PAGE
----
may reduce the need for global synchronization.
Observation: Tolerating inconsistencies is application dependent.
01 – 9
Introduction/1.2 Goals
Distributed Systems:
Hardware Concepts
Multiprocessors
Multicomputers
Networks of Computers
01 – 10
Introduction/1.3 Hardware Concepts
Multiprocessors and
Multicomputers
Distinguishing features:
Private versus shared memory
Bus versus switched interconnection
Private memory
Shared memory
P
M
P
P
M
P
P
P
Processor
01 – 11
M
M
M
P
P
P
P
M
M
M
M
P
P
P
P
P
M
P
M
Switch-based
M
M
Bus-based
M
P
M
Memory
Introduction/1.3 Hardware Concepts
Networks of Computers
High degree of node heterogeneity:
High-performance parallel systems (multiprocessors as well as multicomputers)
High-end PCs and workstations (servers)
Simple network computers (offer users only network access)
Mobile computers (palmtops, laptops)
Multimedia workstations
High degree of network heterogeneity:
Local-area gigabit networks
Wireless connections
Long-haul, high-latency connections
Wide-area switched megabit connections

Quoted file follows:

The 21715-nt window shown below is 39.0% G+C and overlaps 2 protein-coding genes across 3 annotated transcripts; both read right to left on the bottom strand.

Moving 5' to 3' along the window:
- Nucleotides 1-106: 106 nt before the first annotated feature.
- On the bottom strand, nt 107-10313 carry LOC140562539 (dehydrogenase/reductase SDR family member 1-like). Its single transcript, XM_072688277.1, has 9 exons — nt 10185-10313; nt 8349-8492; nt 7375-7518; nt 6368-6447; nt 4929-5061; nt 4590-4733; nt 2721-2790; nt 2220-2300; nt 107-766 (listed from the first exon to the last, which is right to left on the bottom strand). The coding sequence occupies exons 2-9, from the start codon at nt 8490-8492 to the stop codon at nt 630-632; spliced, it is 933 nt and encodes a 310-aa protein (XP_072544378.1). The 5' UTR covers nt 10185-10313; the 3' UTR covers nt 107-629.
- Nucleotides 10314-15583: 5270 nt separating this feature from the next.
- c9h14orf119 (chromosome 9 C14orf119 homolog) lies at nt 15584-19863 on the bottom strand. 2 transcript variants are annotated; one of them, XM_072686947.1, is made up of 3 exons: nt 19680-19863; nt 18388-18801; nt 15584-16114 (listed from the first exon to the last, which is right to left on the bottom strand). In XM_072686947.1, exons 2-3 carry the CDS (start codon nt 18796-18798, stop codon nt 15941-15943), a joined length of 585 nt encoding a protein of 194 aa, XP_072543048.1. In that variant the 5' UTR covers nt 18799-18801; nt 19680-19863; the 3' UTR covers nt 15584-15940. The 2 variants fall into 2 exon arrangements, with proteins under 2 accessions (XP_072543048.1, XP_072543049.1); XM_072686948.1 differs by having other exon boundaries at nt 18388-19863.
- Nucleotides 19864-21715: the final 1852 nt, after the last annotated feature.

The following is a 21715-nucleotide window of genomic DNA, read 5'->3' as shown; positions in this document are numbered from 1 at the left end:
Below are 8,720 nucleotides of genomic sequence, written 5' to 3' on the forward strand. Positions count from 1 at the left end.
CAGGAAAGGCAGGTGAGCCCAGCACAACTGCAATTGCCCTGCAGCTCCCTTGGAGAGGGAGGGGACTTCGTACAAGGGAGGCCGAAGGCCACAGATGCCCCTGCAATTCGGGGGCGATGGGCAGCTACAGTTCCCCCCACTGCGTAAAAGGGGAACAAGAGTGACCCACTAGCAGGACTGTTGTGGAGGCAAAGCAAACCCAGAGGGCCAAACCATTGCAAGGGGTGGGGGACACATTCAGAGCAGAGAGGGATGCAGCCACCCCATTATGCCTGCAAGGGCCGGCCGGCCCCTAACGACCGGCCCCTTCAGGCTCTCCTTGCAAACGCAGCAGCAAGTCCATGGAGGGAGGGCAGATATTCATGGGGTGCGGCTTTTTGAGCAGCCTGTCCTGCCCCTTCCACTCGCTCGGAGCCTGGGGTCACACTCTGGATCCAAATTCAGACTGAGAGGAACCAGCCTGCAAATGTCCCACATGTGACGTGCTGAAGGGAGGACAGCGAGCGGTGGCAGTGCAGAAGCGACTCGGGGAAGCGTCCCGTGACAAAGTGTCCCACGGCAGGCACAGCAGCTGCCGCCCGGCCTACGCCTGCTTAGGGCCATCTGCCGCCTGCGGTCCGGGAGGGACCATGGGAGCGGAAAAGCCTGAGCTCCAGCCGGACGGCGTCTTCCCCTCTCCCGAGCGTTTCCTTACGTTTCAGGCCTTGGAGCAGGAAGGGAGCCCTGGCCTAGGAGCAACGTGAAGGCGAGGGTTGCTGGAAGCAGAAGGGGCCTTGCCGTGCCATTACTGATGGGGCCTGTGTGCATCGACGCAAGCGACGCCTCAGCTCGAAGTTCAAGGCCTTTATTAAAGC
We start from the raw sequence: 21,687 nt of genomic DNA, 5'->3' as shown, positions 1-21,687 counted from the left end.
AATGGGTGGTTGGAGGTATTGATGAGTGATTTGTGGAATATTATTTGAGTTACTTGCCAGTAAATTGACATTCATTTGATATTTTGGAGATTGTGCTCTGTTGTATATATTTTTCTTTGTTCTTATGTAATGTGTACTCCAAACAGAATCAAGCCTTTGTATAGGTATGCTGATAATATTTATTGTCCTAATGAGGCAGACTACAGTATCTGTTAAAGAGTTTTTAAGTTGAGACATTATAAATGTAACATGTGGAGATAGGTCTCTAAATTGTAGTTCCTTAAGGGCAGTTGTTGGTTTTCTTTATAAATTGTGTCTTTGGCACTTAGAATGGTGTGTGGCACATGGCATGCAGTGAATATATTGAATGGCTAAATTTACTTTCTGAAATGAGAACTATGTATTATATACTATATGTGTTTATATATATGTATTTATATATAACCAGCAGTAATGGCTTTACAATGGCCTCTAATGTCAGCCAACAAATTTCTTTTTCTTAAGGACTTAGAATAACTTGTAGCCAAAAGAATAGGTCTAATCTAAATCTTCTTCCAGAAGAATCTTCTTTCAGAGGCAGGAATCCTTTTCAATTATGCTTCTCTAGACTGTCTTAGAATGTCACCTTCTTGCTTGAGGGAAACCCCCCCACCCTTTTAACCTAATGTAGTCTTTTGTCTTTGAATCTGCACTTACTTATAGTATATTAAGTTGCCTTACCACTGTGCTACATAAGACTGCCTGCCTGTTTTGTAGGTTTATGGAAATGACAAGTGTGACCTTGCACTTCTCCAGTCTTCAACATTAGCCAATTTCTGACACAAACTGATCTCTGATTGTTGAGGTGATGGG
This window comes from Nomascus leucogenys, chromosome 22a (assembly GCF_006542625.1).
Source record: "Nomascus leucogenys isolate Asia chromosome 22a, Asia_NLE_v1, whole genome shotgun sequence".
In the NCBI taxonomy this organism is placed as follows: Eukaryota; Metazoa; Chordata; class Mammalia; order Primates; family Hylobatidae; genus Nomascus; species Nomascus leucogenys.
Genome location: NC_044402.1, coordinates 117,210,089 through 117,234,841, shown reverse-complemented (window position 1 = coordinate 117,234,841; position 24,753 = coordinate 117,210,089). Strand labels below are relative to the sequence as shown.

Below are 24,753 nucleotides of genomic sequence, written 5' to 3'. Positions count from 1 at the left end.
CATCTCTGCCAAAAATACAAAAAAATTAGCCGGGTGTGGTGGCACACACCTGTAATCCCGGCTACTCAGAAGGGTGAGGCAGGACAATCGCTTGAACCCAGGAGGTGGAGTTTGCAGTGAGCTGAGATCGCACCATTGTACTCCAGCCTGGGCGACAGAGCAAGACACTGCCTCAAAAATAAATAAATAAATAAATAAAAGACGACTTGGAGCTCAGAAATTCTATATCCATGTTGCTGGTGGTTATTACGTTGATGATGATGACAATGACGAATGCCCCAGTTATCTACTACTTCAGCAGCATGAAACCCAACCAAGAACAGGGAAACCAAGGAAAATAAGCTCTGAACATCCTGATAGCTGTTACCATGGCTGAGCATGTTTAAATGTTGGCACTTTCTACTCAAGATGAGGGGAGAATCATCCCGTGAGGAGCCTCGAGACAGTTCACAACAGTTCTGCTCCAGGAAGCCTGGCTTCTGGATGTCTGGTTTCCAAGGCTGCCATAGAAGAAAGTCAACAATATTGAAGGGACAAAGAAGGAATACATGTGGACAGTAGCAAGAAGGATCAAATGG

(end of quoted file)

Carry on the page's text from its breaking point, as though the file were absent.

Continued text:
Observation: Ideally, a distributed system hides these
differences
01 – 12
Introduction/1.3 Hardware Concepts
Distributed Systems:
Software Concepts
Distributed operating system
Network operating system
Middleware
System
DOS
NOS
Middleware
01 – 13
Description
Tightly-coupled OS for
multiprocessors and
homogeneous
multicomputers
Loosely-coupled OS for
heterogeneous
multicomputers (LAN and
WAN)
Additional layer atop of
NOS implementing
general-purpose services
Main goal
Hide and manage
hardware
resources
Offer local services
to remote clients
Provide distribution
transparency
Introduction/1.4 Software Concepts
Distributed Operating System
Some characteristics:
OS on each computer knows about the other computers
OS on different computers generally the same
Services are generally (transparently) distributed
across computers
Machine A
Machine B
Machine C
Distributed applications
Distributed operating system services
Kernel
Kernel
Kernel
Network
01 – 14
Introduction/1.4 Software Concepts
Multicomputer Operating System
Harder than traditional (multiprocessor) OS: Because memory is not shared, emphasis shifts to processor communication by message passing:
Often no simple global communication:
– Only bus-based multicomputers provide hardware broadcasting
– Efficient broadcasting may require network interface programming techniques
No simple systemwide synchronization mechanisms